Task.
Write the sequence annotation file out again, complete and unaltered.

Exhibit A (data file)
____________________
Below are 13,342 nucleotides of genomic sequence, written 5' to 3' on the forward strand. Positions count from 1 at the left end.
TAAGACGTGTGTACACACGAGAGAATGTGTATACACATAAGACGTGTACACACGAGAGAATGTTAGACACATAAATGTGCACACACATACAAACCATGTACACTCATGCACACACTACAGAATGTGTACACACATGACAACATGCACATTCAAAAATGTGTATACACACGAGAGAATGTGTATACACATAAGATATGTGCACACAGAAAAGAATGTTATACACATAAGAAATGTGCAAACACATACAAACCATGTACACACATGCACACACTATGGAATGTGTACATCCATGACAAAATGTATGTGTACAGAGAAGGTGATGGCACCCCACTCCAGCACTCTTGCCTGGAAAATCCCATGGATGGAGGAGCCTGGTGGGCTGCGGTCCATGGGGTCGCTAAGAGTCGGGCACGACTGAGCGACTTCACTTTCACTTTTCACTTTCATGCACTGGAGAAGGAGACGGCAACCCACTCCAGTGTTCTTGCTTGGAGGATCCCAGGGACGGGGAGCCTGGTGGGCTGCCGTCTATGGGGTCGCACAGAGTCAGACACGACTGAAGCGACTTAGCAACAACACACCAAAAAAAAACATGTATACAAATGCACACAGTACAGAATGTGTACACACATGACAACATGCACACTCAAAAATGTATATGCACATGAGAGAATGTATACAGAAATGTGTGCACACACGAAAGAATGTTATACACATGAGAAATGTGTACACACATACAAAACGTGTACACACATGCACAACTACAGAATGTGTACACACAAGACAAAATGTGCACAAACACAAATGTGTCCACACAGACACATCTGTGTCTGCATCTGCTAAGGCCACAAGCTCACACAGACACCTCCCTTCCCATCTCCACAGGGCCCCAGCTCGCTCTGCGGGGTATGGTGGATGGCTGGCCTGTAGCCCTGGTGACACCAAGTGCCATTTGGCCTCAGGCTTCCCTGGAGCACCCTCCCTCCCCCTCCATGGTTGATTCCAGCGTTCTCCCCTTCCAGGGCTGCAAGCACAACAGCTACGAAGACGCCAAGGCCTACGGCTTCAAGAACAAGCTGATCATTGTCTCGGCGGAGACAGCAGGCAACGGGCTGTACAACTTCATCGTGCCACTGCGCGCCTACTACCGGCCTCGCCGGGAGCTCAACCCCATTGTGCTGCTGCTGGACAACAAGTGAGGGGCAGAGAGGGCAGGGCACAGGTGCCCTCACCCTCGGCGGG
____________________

Below are 13,342 nucleotides of genomic sequence, written 5' to 3' on the forward strand. Positions count from 1 at the left end.
TAAGACGTGTGTACACACGAGAGAATGTGTATACACATAAGACGTGTACACACGAGAGAATGTTAGACACATAAATGTGCACACACATACAAACCATGTACACTCATGCACACACTACAGAATGTGTACACACATGACAACATGCACATTCAAAAATGTGTATACACACGAGAGAATGTGTATACACATAAGATATGTGCACACAGAAAAGAATGTTATACACATAAGAAATGTGCAAACACATACAAACCATGTACACACATGCACACACTATGGAATGTGTACATCCATGACAAAATGTATGTGTACAGAGAAGGTGATGGCACCCCACTCCAGCACTCTTGCCTGGAAAATCCCATGGATGGAGGAGCCTGGTGGGCTGCGGTCCATGGGGTCGCTAAGAGTCGGGCACGACTGAGCGACTTCACTTTCACTTTTCACTTTCATGCACTGGAGAAGGAGACGGCAACCCACTCCAGTGTTCTTGCTTGGAGGATCCCAGGGACGGGGAGCCTGGTGGGCTGCCGTCTATGGGGTCGCACAGAGTCAGACACGACTGAAGCGACTTAGCAACAACACACCAAAAAAAAACATGTATACAAATGCACACAGTACAGAATGTGTACACACATGACAACATGCACACTCAAAAATGTATATGCACATGAGAGAATGTATACAGAAATGTGTGCACACACGAAAGAATGTTATACACATGAGAAATGTGTACACACATACAAAACGTGTACACACATGCACAACTACAGAATGTGTACACACAAGACAAAATGTGCACAAACACAAATGTGTCCACACAGACACATCTGTGTCTGCATCTGCTAAGGCCACAAGCTCACACAGACACCTCCCTTCCCATCTCCACAGGGCCCCAGCTCGCTCTGCGGGGTATGGTGGATGGCTGGCCTGTAGCCCTGGTGACACCAAGTGCCATTTGGCCTCAGGCTTCCCTGGAGCACCCTCCCTCCCCCTCCATGGTTGATTCCAGCGTTCTCCCCTTCCAGGGCTGCAAGCACAACAGCTACGAAGACGCCAAGGCCTACGGCTTCAAGAACAAGCTGATCATTGTCTCGGCGGAGACAGCAGGCAACGGGCTGTACAACTTCATCGTGCCACTGCGCGCCTACTACCGGCCTCGCCGGGAGCTCAACCCCATTGTGCTGCTGCTGGACAACAAGTGAGGGGCAGAGAGGGCAGGGCACAGGTGCCCTCACCCTCGGCGGG